Links: Newsroom architecture
In the lead up to news:rewired – connected journalism, we are compiling a series of links posts on each session topic to offer some useful background reading for delegates before the event.
This post offers a collection of resources for session 1A, which will look at some of the new roles emerging within newsrooms and opportunities for integration and collaboration, from innovative ways to combine and connect departments to new ideas for collaboration between journalists and other digital roles, from developers to community managers.
Speakers on the panel will include Helje Solberg, executive editor, VG; Karl Schneider, head of editorial development, Reed Business Information, with more speakers to be announced.
With the kind of “digital first” strategies being championed by the likes of the Guardian in the UK, the Journal Register Company in the US and El Pais in Spain, new digital roles are emerging and gaining a foothold within mainstream newsrooms. As they do, the way news organisations structure and direct those newsrooms is becoming increasingly important.
Beginning with the basics, Kevin Anderson looking at the issues surrounding online and print integration: “Newsroom integration: the past taking over the future?”
Newsrooms are also taking social media and audience participation seriously, with increasing numbers of user-generated content teams and community co-ordinators being installed across the industry. Last week, the BBC’s Kevin Bakhurst looked at how social media has become an essential part of the work taking place in the corporation’s newsrooms: “How has social media changed the way newsrooms work?”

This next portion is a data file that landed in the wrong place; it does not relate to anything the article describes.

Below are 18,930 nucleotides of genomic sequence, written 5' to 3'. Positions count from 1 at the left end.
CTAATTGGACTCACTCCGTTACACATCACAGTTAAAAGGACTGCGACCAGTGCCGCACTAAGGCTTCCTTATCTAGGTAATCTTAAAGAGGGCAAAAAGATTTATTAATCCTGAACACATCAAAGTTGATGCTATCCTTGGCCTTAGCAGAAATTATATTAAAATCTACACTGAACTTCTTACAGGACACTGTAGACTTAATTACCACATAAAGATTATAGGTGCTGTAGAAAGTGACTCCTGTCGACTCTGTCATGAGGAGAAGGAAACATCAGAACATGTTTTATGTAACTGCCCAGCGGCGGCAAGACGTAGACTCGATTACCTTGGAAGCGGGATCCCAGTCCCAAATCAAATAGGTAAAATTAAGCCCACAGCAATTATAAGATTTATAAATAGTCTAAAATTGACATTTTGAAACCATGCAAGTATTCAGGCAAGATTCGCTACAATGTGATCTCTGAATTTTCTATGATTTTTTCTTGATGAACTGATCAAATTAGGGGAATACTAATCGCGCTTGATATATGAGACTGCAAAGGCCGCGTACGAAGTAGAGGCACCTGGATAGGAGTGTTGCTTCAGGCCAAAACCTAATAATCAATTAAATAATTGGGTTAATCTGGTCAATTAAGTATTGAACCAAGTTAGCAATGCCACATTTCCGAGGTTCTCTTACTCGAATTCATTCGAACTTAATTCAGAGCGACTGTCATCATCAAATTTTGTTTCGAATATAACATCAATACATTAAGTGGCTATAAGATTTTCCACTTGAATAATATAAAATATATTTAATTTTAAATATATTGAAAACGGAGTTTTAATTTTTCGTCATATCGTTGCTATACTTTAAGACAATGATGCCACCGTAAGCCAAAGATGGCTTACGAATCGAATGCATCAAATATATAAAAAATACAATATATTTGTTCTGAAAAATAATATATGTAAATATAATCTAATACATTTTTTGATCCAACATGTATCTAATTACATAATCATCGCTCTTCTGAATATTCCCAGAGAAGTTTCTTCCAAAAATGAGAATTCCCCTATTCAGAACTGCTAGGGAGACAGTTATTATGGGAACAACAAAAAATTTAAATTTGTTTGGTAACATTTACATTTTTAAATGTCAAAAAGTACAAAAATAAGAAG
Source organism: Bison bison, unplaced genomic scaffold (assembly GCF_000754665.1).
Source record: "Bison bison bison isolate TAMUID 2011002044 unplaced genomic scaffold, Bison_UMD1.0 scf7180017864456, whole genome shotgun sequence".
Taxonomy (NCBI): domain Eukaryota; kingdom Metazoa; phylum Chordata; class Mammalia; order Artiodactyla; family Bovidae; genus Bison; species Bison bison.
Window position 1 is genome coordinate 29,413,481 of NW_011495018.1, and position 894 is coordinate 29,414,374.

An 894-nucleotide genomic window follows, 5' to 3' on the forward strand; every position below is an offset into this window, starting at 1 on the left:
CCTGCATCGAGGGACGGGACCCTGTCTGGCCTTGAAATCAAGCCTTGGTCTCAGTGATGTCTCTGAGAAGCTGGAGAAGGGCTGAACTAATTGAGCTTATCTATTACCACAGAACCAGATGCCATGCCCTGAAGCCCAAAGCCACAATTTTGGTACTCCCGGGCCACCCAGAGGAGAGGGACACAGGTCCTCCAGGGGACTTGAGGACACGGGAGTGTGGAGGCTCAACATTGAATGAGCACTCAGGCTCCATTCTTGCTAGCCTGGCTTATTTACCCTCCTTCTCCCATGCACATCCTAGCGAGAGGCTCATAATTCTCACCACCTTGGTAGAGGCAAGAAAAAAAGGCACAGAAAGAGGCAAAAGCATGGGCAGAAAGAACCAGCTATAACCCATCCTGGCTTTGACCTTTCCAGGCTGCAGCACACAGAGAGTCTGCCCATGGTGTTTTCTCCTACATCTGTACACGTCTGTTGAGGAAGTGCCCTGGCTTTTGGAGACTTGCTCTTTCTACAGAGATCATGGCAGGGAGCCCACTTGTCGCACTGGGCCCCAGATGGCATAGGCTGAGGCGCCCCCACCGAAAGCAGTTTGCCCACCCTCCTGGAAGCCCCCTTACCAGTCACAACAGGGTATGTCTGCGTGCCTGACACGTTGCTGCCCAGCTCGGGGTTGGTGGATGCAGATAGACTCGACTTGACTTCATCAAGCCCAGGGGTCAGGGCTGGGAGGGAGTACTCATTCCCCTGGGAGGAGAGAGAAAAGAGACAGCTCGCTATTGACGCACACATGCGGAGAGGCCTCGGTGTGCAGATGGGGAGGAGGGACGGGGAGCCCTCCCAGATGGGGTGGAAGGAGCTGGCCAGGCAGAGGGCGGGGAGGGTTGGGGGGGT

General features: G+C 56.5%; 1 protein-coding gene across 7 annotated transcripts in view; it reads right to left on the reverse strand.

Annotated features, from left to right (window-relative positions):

Community managers are no longer an experiment for a handful of progressive news organisations, they are taking up residency across the industry and can be expected to stick around. Last year, freelance journalist Rosie Niven looked at the role of the community manager as part of a series on new roles in journalism. More recently, Guardian community co-ordinator Laura Oliver spoke at London’s Hacks/Hackers meet up about her role within the newsroom.
Developers and data experts are playing an increasingly important role within many modern newsrooms, and some of the smartest organisations are getting them to work side by side with journalists. A very interesting piece from Poynter earlier this year looked at structuring newsrooms to ensure developers and journalists can work closely together:
Traditional news outlets have some tough decisions ahead if they believe programming is part of journalism’s future. They need to decide where to place the people who do this kind of work, whether it’s in IT, the department that manages the website (which may be separate from IT), or in the newsroom.
Also from Poynter, some handy tips on strengthening the communication between the two roles.
Some things to think about:
- What new digital roles have evolved in the newsroom, and how can journalists be working more closely with them?
- Could larger newsrooms benefit from staff dedicated to fostering connections and maintaining collaboration between new digital roles and more traditional newsroom roles?
- How do you begin to integrate print and digital newsrooms, and when shouldn’t you? What lessons have been learnt from previous integrations in the industry?
- How should the operations of the newsroom be altered or restructured to suit a digital-first strategy?
- Are there specific areas of journalism or newsroom projects which benefit more from an integrated team or collaboration?
Buy tickets for news:rewired – connected journalism at this link.
- Announcing news:rewired – connected journalism, 6 October 2011
- LIVE: Session 1A – Newsroom architecture
- Announcing the final session: The future of collaboration in digital journalism
- Announcing BuzzData as latest sponsor of news:rewired – connected journalism
- BBC College of Journalism to partner news:rewired